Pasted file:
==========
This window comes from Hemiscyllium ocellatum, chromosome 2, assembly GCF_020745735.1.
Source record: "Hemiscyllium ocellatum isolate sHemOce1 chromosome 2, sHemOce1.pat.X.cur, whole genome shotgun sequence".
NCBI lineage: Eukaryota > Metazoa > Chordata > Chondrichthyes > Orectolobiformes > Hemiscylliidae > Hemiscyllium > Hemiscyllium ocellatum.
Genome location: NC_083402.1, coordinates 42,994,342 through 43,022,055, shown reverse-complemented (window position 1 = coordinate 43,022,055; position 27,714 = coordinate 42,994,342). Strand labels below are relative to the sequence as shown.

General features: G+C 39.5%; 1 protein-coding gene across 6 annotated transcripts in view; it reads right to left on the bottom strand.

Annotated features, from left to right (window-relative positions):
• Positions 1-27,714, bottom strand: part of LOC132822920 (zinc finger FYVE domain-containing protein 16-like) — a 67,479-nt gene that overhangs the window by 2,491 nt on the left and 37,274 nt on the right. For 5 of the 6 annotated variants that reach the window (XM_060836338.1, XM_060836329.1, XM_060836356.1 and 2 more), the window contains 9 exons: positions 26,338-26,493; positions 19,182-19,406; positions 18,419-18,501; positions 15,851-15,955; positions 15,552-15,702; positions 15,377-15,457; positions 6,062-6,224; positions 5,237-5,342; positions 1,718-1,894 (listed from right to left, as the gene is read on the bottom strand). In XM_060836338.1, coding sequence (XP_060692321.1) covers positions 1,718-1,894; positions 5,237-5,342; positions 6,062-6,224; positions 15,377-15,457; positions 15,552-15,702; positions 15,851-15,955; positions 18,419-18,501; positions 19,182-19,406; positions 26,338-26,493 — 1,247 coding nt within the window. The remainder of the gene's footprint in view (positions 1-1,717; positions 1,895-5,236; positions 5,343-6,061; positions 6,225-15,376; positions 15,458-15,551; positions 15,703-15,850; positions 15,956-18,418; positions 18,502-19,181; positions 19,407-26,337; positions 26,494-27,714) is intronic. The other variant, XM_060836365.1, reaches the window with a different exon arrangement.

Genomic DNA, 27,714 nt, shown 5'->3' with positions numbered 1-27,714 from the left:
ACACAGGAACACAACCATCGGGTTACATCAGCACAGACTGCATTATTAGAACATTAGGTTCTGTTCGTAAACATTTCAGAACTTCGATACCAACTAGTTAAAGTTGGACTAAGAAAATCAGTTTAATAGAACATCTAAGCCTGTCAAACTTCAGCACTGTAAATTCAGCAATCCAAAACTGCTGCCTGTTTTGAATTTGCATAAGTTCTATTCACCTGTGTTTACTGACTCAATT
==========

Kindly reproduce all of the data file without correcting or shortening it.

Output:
This window comes from Hemiscyllium ocellatum, chromosome 2, assembly GCF_020745735.1.
Source record: "Hemiscyllium ocellatum isolate sHemOce1 chromosome 2, sHemOce1.pat.X.cur, whole genome shotgun sequence".
NCBI lineage: Eukaryota > Metazoa > Chordata > Chondrichthyes > Orectolobiformes > Hemiscylliidae > Hemiscyllium > Hemiscyllium ocellatum.
Genome location: NC_083402.1, coordinates 42,994,342 through 43,022,055, shown reverse-complemented (window position 1 = coordinate 43,022,055; position 27,714 = coordinate 42,994,342). Strand labels below are relative to the sequence as shown.

General features: G+C 39.5%; 1 protein-coding gene across 6 annotated transcripts in view; it reads right to left on the bottom strand.

Annotated features, from left to right (window-relative positions):
• Positions 1-27,714, bottom strand: part of LOC132822920 (zinc finger FYVE domain-containing protein 16-like) — a 67,479-nt gene that overhangs the window by 2,491 nt on the left and 37,274 nt on the right. For 5 of the 6 annotated variants that reach the window (XM_060836338.1, XM_060836329.1, XM_060836356.1 and 2 more), the window contains 9 exons: positions 26,338-26,493; positions 19,182-19,406; positions 18,419-18,501; positions 15,851-15,955; positions 15,552-15,702; positions 15,377-15,457; positions 6,062-6,224; positions 5,237-5,342; positions 1,718-1,894 (listed from right to left, as the gene is read on the bottom strand). In XM_060836338.1, coding sequence (XP_060692321.1) covers positions 1,718-1,894; positions 5,237-5,342; positions 6,062-6,224; positions 15,377-15,457; positions 15,552-15,702; positions 15,851-15,955; positions 18,419-18,501; positions 19,182-19,406; positions 26,338-26,493 — 1,247 coding nt within the window. The remainder of the gene's footprint in view (positions 1-1,717; positions 1,895-5,236; positions 5,343-6,061; positions 6,225-15,376; positions 15,458-15,551; positions 15,703-15,850; positions 15,956-18,418; positions 18,502-19,181; positions 19,407-26,337; positions 26,494-27,714) is intronic. The other variant, XM_060836365.1, reaches the window with a different exon arrangement.

Genomic DNA, 27,714 nt, shown 5'->3' with positions numbered 1-27,714 from the left:
ACACAGGAACACAACCATCGGGTTACATCAGCACAGACTGCATTATTAGAACATTAGGTTCTGTTCGTAAACATTTCAGAACTTCGATACCAACTAGTTAAAGTTGGACTAAGAAAATCAGTTTAATAGAACATCTAAGCCTGTCAAACTTCAGCACTGTAAATTCAGCAATCCAAAACTGCTGCCTGTTTTGAATTTGCATAAGTTCTATTCACCTGTGTTTACTGACTCAATT